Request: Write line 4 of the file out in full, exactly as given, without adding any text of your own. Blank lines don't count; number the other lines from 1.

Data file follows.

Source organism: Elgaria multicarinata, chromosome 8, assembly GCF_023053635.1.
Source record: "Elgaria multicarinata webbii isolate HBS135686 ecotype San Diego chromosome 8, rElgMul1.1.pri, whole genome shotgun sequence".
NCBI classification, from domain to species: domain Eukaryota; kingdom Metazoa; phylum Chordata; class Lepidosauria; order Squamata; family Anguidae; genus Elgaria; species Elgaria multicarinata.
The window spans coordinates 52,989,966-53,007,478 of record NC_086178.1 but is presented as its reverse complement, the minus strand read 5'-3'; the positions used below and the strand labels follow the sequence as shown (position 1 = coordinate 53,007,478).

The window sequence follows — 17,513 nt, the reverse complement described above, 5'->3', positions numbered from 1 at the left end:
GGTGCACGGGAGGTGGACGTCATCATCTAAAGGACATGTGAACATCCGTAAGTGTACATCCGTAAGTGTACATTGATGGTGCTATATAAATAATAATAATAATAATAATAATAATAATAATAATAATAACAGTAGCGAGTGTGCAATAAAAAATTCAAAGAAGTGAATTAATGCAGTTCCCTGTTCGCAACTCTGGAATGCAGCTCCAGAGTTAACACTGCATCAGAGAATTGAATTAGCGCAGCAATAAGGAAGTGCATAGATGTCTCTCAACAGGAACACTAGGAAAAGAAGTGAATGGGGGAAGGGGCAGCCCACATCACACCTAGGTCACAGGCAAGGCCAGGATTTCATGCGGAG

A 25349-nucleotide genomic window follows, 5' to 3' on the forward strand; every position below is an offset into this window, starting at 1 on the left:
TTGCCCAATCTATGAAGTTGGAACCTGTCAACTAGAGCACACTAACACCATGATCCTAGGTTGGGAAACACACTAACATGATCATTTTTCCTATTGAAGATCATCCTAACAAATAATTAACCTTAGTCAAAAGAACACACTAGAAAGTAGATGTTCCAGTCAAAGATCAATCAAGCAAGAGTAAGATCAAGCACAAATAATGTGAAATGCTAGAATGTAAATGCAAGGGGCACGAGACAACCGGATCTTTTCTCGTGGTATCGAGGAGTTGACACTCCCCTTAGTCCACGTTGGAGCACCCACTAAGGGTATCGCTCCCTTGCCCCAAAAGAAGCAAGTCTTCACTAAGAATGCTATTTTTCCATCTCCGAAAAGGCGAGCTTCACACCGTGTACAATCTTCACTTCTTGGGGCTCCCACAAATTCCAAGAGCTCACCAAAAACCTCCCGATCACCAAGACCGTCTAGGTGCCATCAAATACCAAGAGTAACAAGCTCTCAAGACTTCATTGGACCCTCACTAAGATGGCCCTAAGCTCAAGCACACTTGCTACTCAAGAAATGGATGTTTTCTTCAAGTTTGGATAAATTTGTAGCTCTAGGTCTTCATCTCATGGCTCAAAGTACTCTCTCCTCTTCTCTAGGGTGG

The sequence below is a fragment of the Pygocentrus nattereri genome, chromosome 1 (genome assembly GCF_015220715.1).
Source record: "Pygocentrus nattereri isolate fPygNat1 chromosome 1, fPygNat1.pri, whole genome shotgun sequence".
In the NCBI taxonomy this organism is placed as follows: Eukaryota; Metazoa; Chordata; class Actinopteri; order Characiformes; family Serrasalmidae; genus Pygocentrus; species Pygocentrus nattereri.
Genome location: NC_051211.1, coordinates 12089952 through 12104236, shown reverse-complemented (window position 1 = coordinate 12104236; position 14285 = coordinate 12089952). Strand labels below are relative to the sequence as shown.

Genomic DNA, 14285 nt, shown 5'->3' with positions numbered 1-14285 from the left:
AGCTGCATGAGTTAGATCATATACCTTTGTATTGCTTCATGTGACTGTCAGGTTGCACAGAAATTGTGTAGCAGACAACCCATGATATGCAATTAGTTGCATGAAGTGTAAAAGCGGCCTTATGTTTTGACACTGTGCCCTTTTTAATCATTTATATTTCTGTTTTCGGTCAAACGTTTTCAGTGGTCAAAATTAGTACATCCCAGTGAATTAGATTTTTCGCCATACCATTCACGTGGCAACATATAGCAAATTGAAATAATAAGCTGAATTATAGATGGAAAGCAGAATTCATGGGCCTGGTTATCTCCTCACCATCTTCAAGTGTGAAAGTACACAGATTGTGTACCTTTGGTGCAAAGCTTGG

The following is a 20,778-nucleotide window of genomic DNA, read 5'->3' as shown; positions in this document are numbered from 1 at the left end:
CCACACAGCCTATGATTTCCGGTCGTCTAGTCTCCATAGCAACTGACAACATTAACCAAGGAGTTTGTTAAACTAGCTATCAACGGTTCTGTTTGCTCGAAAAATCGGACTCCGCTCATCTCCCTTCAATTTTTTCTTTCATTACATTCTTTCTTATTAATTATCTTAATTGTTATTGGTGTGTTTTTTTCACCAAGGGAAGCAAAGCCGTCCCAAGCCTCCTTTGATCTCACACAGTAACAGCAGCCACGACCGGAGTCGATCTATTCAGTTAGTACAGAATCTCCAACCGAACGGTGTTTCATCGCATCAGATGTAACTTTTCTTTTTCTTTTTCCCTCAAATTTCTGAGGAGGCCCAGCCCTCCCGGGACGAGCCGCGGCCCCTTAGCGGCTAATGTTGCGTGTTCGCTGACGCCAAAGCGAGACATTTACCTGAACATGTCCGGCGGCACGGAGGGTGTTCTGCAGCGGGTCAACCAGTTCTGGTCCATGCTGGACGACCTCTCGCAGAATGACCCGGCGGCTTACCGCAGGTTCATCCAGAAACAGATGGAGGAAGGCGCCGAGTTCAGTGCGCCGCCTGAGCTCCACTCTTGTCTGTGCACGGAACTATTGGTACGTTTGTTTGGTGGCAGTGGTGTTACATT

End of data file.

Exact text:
The window spans coordinates 52,989,966-53,007,478 of record NC_086178.1 but is presented as its reverse complement, the minus strand read 5'-3'; the positions used below and the strand labels follow the sequence as shown (position 1 = coordinate 53,007,478).